Shinsekai yori 25: Final Impressions

Unlike my prior speculations, the overall outcome was a lot more obvious and direct than I anticipated.  Nevertheless, it managed to deliver one fantastic, complacent episode.

Kiroumaru dies.  I was afraid of that.  His death, along with the fiend’s, proposed the tragic aspect of war – a tragedy that always seems to repeat itself over time.  Discrimination, lies, money, power, greed – we’re all exposed to them over the course of middle school, high school, elementary even. History, was never my favorite subject.  But I consider myself a philosopher.  I love philosophizing.  I love listening and thinking about complex, unsure things.  Because I feel that the world is made up of very complex and unsure things.  That’s why I loved this story.  It was such a great world building series.  It was thrilling, exciting, emotional . . . I loved it!  And it wasn’t even that hard to keep up with.  The info dump was, for the most part, very straight forward.  The animation was, not always very lovely but lovely nonetheless.  The characters couldn’t be any more one-dimensional, but eh.  And my favorite thing . . . there was no real “good vs. evil.”  It was simply, controversial.  Plus, it was relatable.  No doubt, Yusuke Kishi has borrowed ideas from history itself.

The thing about dystopian worlds is that they are always a “what if” concept.  What if this happened? sort of thing.  That’s when the interesting notion that history tends to repeat itself comes into play.  And I love that.  I am a huge believer of that.  But when you’re developing a story, a story such as this, a story about the future of humanity, it’s just easier to work with what we already know.  Because only then will it become a more believable tale.  The only real difference I noticed between this world and ours is that psychic ability.  Everything else is just, nothing new.  In more ways than not, I find this series to be a lot more symbolic to our current state in the world than any possible future we may have.  This is us.  Right now.  Their cantus is our brains, the Queerats are our discrimination towards people, countries . . . beliefs.  That’s us without the psychic ability.  At least, that’s how I’d like to interpret the series.  And unlike fucking Psycho Pass, I really appreciate the ending and its foreshadowing sense of change.  For the better, I assume.  Because I may be a cynic, but I fucking hate cynical endings. *Cough cough Psycho Pass*  Oh and my ship yessss. :D  I shipped them since the beginning and yessss!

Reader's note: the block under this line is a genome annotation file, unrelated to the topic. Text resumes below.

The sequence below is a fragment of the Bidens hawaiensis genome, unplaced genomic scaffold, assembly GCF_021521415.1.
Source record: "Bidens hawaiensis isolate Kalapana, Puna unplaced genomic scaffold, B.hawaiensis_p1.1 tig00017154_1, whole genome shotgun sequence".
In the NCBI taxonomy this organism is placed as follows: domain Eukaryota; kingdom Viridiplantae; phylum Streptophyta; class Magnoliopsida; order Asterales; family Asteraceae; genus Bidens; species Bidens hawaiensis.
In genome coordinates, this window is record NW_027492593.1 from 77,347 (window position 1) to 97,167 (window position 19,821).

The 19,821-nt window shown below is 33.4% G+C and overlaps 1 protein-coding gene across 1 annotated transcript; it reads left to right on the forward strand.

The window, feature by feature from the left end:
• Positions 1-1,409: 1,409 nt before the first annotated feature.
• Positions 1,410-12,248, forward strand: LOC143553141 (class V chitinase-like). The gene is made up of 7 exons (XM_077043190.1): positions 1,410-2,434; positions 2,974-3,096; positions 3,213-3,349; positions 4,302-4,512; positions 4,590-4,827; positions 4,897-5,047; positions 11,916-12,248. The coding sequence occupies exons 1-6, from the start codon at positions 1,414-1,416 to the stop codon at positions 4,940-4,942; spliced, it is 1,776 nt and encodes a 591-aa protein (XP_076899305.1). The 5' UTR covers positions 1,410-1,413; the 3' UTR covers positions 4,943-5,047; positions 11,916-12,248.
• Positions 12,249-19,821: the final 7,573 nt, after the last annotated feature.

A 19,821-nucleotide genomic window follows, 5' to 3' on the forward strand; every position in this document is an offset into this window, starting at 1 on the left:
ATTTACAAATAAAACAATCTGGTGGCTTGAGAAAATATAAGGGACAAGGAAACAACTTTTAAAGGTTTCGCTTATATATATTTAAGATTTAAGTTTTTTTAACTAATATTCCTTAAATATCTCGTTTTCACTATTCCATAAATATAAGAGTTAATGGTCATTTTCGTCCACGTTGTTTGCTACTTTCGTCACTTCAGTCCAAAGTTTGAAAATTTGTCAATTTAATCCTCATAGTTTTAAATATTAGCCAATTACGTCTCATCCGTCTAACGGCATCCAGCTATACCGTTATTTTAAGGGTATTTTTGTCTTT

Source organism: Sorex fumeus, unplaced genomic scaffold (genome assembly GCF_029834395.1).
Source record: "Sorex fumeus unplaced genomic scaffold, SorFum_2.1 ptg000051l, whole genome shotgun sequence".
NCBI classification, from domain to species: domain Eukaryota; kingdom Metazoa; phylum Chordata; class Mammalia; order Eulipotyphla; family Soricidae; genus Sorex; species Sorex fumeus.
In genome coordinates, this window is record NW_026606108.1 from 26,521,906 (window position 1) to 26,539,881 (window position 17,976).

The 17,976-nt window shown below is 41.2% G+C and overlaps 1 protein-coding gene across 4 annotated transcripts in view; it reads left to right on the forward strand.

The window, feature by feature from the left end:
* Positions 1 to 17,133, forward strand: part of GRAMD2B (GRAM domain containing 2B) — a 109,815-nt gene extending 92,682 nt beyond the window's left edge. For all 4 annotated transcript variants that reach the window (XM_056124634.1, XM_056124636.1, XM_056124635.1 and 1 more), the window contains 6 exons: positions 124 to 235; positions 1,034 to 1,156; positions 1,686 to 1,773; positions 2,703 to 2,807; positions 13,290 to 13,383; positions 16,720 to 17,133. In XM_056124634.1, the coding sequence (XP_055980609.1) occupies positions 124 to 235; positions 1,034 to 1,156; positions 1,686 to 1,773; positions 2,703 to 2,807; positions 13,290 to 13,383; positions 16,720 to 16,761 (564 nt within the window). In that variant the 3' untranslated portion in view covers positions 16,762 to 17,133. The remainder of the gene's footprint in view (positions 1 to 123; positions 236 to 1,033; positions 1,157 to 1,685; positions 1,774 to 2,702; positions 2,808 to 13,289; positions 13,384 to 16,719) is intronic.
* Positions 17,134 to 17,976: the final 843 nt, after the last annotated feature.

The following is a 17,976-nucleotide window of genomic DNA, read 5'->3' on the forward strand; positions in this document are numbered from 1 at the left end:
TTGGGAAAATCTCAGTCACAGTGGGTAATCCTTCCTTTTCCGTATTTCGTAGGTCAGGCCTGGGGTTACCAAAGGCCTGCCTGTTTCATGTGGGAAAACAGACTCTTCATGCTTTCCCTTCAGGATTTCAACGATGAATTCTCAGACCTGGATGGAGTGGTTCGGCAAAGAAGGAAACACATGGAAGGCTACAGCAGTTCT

Yesssssssssssss. :)
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